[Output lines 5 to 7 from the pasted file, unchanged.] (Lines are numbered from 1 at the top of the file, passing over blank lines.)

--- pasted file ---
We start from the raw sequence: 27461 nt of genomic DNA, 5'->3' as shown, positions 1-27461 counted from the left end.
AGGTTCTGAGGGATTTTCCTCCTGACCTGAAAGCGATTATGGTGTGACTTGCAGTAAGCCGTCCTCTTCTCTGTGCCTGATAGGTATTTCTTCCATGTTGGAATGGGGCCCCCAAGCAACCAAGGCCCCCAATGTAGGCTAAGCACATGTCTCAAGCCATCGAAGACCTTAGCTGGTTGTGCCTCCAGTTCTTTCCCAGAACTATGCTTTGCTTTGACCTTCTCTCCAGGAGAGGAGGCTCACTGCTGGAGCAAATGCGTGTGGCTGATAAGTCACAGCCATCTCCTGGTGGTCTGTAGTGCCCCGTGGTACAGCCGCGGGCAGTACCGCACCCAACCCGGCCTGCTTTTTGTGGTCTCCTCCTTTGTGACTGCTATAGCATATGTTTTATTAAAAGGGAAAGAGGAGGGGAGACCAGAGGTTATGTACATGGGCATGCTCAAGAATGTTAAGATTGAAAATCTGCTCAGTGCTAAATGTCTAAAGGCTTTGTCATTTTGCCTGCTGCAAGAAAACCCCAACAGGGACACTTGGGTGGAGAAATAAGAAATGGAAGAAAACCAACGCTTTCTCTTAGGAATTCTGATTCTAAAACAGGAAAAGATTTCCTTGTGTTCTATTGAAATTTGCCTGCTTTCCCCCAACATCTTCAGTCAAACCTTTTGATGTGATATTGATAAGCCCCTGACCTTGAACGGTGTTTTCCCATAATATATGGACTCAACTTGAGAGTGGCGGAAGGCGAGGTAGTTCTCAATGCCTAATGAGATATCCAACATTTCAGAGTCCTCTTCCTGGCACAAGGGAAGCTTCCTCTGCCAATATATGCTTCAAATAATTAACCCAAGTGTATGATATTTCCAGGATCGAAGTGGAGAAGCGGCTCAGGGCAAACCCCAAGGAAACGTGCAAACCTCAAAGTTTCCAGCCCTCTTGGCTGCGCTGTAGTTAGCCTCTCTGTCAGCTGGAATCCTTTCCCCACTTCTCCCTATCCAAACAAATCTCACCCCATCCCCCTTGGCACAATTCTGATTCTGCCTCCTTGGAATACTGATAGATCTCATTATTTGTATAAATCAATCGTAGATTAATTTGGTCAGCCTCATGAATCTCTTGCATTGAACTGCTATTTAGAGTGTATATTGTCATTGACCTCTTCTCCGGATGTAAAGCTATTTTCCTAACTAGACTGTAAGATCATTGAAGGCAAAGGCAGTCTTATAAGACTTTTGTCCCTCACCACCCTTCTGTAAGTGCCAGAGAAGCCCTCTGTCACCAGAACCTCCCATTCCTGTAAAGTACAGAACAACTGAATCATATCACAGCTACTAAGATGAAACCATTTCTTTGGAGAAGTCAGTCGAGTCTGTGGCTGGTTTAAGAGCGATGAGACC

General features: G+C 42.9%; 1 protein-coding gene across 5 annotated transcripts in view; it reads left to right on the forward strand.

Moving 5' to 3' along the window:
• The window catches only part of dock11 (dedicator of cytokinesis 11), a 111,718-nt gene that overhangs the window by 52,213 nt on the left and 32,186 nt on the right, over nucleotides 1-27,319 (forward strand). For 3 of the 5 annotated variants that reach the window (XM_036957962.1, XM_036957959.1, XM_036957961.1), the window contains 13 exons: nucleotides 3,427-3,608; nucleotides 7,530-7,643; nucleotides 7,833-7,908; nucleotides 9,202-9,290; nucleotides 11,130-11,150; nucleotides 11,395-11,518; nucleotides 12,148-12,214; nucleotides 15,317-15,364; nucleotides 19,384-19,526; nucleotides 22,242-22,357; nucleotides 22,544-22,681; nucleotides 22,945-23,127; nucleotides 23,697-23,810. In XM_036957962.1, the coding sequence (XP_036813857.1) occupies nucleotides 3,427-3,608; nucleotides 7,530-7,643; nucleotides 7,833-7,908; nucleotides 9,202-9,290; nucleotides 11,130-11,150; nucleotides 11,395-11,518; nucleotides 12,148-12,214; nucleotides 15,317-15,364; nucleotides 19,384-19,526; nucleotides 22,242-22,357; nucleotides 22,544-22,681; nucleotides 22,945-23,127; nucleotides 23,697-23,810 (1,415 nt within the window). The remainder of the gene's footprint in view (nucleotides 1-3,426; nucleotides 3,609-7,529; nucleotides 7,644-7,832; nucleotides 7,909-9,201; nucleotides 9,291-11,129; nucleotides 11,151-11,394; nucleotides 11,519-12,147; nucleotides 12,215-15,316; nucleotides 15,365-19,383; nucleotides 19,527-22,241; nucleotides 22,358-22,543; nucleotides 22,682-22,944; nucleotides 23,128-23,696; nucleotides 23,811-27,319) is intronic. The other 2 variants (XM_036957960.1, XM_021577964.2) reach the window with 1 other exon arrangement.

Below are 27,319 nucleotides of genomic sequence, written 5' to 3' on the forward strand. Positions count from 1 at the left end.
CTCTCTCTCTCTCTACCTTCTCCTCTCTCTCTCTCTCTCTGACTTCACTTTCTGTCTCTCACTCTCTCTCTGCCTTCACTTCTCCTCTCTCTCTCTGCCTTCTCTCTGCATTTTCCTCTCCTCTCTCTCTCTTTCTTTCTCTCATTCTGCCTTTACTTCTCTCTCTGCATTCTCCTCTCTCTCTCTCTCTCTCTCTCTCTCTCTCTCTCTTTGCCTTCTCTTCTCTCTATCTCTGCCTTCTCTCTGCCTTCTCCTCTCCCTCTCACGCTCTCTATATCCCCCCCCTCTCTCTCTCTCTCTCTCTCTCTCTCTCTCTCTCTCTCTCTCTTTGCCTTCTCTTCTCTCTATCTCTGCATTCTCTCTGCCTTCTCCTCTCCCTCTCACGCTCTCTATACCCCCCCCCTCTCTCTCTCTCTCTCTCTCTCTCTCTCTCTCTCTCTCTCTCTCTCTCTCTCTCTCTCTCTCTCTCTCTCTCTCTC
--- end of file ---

• The window catches only part of dock11 (dedicator of cytokinesis 11), a 111,718-nt gene that overhangs the window by 52,213 nt on the left and 32,186 nt on the right, over nucleotides 1-27,319 (forward strand). For 3 of the 5 annotated variants that reach the window (XM_036957962.1, XM_036957959.1, XM_036957961.1), the window contains 13 exons: nucleotides 3,427-3,608; nucleotides 7,530-7,643; nucleotides 7,833-7,908; nucleotides 9,202-9,290; nucleotides 11,130-11,150; nucleotides 11,395-11,518; nucleotides 12,148-12,214; nucleotides 15,317-15,364; nucleotides 19,384-19,526; nucleotides 22,242-22,357; nucleotides 22,544-22,681; nucleotides 22,945-23,127; nucleotides 23,697-23,810. In XM_036957962.1, the coding sequence (XP_036813857.1) occupies nucleotides 3,427-3,608; nucleotides 7,530-7,643; nucleotides 7,833-7,908; nucleotides 9,202-9,290; nucleotides 11,130-11,150; nucleotides 11,395-11,518; nucleotides 12,148-12,214; nucleotides 15,317-15,364; nucleotides 19,384-19,526; nucleotides 22,242-22,357; nucleotides 22,544-22,681; nucleotides 22,945-23,127; nucleotides 23,697-23,810 (1,415 nt within the window). The remainder of the gene's footprint in view (nucleotides 1-3,426; nucleotides 3,609-7,529; nucleotides 7,644-7,832; nucleotides 7,909-9,201; nucleotides 9,291-11,129; nucleotides 11,151-11,394; nucleotides 11,519-12,147; nucleotides 12,215-15,316; nucleotides 15,365-19,383; nucleotides 19,527-22,241; nucleotides 22,358-22,543; nucleotides 22,682-22,944; nucleotides 23,128-23,696; nucleotides 23,811-27,319) is intronic. The other 2 variants (XM_036957960.1, XM_021577964.2) reach the window with 1 other exon arrangement.

Below are 27,319 nucleotides of genomic sequence, written 5' to 3' on the forward strand. Positions count from 1 at the left end.
CTCTCTCTCTCTCTACCTTCTCCTCTCTCTCTCTCTCTCTGACTTCACTTTCTGTCTCTCACTCTCTCTCTGCCTTCACTTCTCCTCTCTCTCTCTGCCTTCTCTCTGCATTTTCCTCTCCTCTCTCTCTCTTTCTTTCTCTCATTCTGCCTTTACTTCTCTCTCTGCATTCTCCTCTCTCTCTCTCTCTCTCTCTCTCTCTCTCTCTCTTTGCCTTCTCTTCTCTCTATCTCTGCCTTCTCTCTGCCTTCTCCTCTCCCTCTCACGCTCTCTATATCCCCCCCCTCTCTCTCTCTCTCTCTCTCTCTCTCTCTCTCTCTCTCTCTCTTTGCCTTCTCTTCTCTCTATCTCTGCATTCTCTCTGCCTTCTCCTCTCCCTCTCACGCTCTCTATACCCCCCCCCTCTCTCTCTCTCTCTCTCTCTCTCTCTCTCTCTCTCTCTCTCTCTCTCTCTCTCTCTCTCTCTCTCTCTCTCTCTC